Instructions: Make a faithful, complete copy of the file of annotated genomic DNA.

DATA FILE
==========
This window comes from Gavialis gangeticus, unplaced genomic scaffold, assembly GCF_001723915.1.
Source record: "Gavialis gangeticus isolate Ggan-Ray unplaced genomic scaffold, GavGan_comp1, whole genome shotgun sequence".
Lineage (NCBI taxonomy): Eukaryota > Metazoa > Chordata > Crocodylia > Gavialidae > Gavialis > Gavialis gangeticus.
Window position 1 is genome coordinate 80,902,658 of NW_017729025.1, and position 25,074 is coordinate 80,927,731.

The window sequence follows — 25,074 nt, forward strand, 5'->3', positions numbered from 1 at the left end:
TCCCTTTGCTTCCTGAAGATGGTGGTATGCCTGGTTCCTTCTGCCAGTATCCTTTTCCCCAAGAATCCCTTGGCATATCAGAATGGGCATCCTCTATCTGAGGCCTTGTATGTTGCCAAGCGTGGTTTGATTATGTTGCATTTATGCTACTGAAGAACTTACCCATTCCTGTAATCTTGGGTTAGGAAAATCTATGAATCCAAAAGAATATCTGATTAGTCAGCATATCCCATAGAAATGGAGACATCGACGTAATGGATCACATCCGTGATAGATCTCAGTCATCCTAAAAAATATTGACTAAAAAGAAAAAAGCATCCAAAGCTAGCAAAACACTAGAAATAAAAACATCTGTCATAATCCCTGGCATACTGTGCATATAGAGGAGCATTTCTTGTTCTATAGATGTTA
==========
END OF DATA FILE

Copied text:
This window comes from Gavialis gangeticus, unplaced genomic scaffold, assembly GCF_001723915.1.
Source record: "Gavialis gangeticus isolate Ggan-Ray unplaced genomic scaffold, GavGan_comp1, whole genome shotgun sequence".
Lineage (NCBI taxonomy): Eukaryota > Metazoa > Chordata > Crocodylia > Gavialidae > Gavialis > Gavialis gangeticus.
Window position 1 is genome coordinate 80,902,658 of NW_017729025.1, and position 25,074 is coordinate 80,927,731.

The window sequence follows — 25,074 nt, forward strand, 5'->3', positions numbered from 1 at the left end:
TCCCTTTGCTTCCTGAAGATGGTGGTATGCCTGGTTCCTTCTGCCAGTATCCTTTTCCCCAAGAATCCCTTGGCATATCAGAATGGGCATCCTCTATCTGAGGCCTTGTATGTTGCCAAGCGTGGTTTGATTATGTTGCATTTATGCTACTGAAGAACTTACCCATTCCTGTAATCTTGGGTTAGGAAAATCTATGAATCCAAAAGAATATCTGATTAGTCAGCATATCCCATAGAAATGGAGACATCGACGTAATGGATCACATCCGTGATAGATCTCAGTCATCCTAAAAAATATTGACTAAAAAGAAAAAAGCATCCAAAGCTAGCAAAACACTAGAAATAAAAACATCTGTCATAATCCCTGGCATACTGTGCATATAGAGGAGCATTTCTTGTTCTATAGATGTTA